Li Na announces her retirement from tennis


China’s Li Na, Asia’s only Grand Slam singles champion, has announced her retirement from tennis, citing the effect of long-term injuries, especially her knees.

A former French Open winner and the reigning Australian Open champion, Li said her troublesome knees, that have plagued her throughout her career, prevented her from ever regaining full fitness and forced her hand.

“The task of finally making a decision to hang up my racquet felt a lot more difficult than winning seven matches in a row in the Australian heat,” she said in a letter posted on her Facebook page.

“It took me several agonizing months to finally come to the decision that my chronic injuries will never again let me be the tennis player that I can be.

“Walking away from the sport, effective immediately, is the right decision for me and my family.”

The 32-year-old, known affectionately as “Big Sister Na” and “Golden Flower” in China, won the 2011 French Open then this year’s Australian Open.

She climbed to number two in the world rankings but her knees were steadily getting worse and she skipped this year’s U.S. Open, triggering speculation her dazzling career was drawing to a close.

“Most people in the tennis world know that my career has been marked by my troubled right knee. The black brace I wear over it when I step on the court has become my tennis birth mark. And while the brace completes my tennis look, the knee problems have at times overtaken my life,” she said.

“After four knee surgeries and hundreds of shots injected into my knee weekly to alleviate swelling and pain, my body is begging me to stop the pounding.”

One of the most popular and marketable players on the tour, news of her retirement set off a flood of tributes.

The Chinese Tennis Association, in a statement released by the official Xinhua news agency, said it respected her decision and wished her the best.

“We also thank Li Na for the passionate and proud, shining moments she gave to Chinese tennis in her competitive career,” it said.

Top tennis players posted notes to her on their social media accounts. Caroline Wozniacki wrote: “Li Na, one of the funniest and nicest players on tour! A great competitor and a role model both on and off the court! You will be missed!! An exciting new chapter starts today!”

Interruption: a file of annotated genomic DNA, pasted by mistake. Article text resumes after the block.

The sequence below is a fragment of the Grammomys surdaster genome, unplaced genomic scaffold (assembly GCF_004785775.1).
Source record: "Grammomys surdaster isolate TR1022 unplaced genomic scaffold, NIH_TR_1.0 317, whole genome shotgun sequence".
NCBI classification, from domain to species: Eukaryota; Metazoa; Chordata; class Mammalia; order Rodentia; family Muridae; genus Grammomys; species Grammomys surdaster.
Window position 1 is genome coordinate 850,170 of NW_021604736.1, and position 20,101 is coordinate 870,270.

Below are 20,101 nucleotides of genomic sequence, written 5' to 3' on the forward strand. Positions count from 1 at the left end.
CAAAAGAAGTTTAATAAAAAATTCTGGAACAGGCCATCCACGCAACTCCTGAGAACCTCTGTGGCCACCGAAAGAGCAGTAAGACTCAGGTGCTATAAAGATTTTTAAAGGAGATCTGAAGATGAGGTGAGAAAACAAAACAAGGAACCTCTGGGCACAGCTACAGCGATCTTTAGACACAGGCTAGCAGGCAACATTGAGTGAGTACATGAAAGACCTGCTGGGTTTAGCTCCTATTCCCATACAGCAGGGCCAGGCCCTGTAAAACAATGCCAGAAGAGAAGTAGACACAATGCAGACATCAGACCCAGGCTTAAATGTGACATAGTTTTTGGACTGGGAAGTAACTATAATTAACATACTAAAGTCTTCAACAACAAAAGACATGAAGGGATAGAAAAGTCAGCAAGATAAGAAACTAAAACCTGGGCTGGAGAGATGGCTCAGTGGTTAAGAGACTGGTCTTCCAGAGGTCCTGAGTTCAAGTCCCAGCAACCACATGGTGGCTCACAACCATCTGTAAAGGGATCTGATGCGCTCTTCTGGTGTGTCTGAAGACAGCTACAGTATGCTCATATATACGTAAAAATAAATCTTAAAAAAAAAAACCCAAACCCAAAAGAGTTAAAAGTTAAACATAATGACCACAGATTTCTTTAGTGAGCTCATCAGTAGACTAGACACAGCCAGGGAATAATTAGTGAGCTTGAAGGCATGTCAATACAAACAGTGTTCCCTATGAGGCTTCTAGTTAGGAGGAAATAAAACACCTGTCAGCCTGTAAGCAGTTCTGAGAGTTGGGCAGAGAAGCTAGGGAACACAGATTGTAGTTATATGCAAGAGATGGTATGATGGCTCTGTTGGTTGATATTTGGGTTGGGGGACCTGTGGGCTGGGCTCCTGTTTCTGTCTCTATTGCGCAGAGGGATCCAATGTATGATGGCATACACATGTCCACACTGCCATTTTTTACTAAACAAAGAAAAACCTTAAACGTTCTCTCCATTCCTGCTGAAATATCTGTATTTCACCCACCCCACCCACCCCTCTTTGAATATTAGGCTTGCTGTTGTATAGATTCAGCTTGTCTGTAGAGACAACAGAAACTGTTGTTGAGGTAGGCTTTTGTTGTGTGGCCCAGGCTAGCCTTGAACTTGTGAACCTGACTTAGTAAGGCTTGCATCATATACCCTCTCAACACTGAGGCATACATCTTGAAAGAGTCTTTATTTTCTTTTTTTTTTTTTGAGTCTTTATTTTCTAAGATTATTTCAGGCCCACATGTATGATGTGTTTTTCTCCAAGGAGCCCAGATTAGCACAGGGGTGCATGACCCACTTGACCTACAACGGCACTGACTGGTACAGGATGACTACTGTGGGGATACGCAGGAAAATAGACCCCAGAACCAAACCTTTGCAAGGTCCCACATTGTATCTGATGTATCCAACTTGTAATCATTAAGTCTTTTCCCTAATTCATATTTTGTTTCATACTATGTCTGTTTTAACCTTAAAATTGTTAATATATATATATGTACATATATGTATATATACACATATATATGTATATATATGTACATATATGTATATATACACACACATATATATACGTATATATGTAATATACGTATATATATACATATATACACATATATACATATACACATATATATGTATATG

Nowhere will her retirement be felt more than in her homeland, where she has inspired a generation of young Chinese tennis players and brought the professional game to her country.

For many young people in China, Li is a role model, with her steely determination, broad smile and English language skills emblematic of a confident and rising country.

Sport and politics remain tightly woven in China, where elite athletes are handpicked from a young age to be nurtured by the state. Only a handful are allowed to manage their own careers.

Li, who was identified as a potential badminton talent as a child, was steered into tennis before her teenage years, but had to be coaxed back into the game in 2004 after walking away to study media at university.

Despite growing adulation from her success, including becoming China’s first WTA title-winner in 2004 and first grand slam quarter-finalist at Wimbledon two years later, Li has proved a reluctant standard-bearer for Chinese tennis.

After numerous clashes with local media and Chinese tennis authorities over training routines and pay, in 2009 the strong-willed Li was permitted with four other top women to manage her own career and keep a greater share of her winnings.

China has a history of placing enormous expectations on athletes who have reached international acclaim and each live broadcast is usually viewed as a barometer of global standing or national pride.

In 2008, when defending champion Liu Xiang was forced to drop out of the 110 metres hurdles at the Beijing Olympics due to an injury, his withdrawal was met with tears, anger and accusations that the athlete had let the nation down.

Li is among a handful of top women players whose success in an individual game inevitably conflicted with their country’s Soviet-style sports system.

Shortly after returning to training from two years out of the game, she won her country’s first WTA tour title on home soil in Guangzhou and two years later was in the quarter-finals at Wimbledon.

During her career, she won nine WTA events, including the two grand slam titles, and reached number two in the world rankings.

She earned more than $16 million in prizemoney and much more in endorsements and sponsorship. Earlier this year, Forbes listed her annual earnings at $23.6 million, making her the world’s second highest-earning female athlete.

Stacey Allaster, the WTA Tour chief executive, said: “It’s hard to be a household name in a nation with 1.4 billion people, but that’s what Li is.”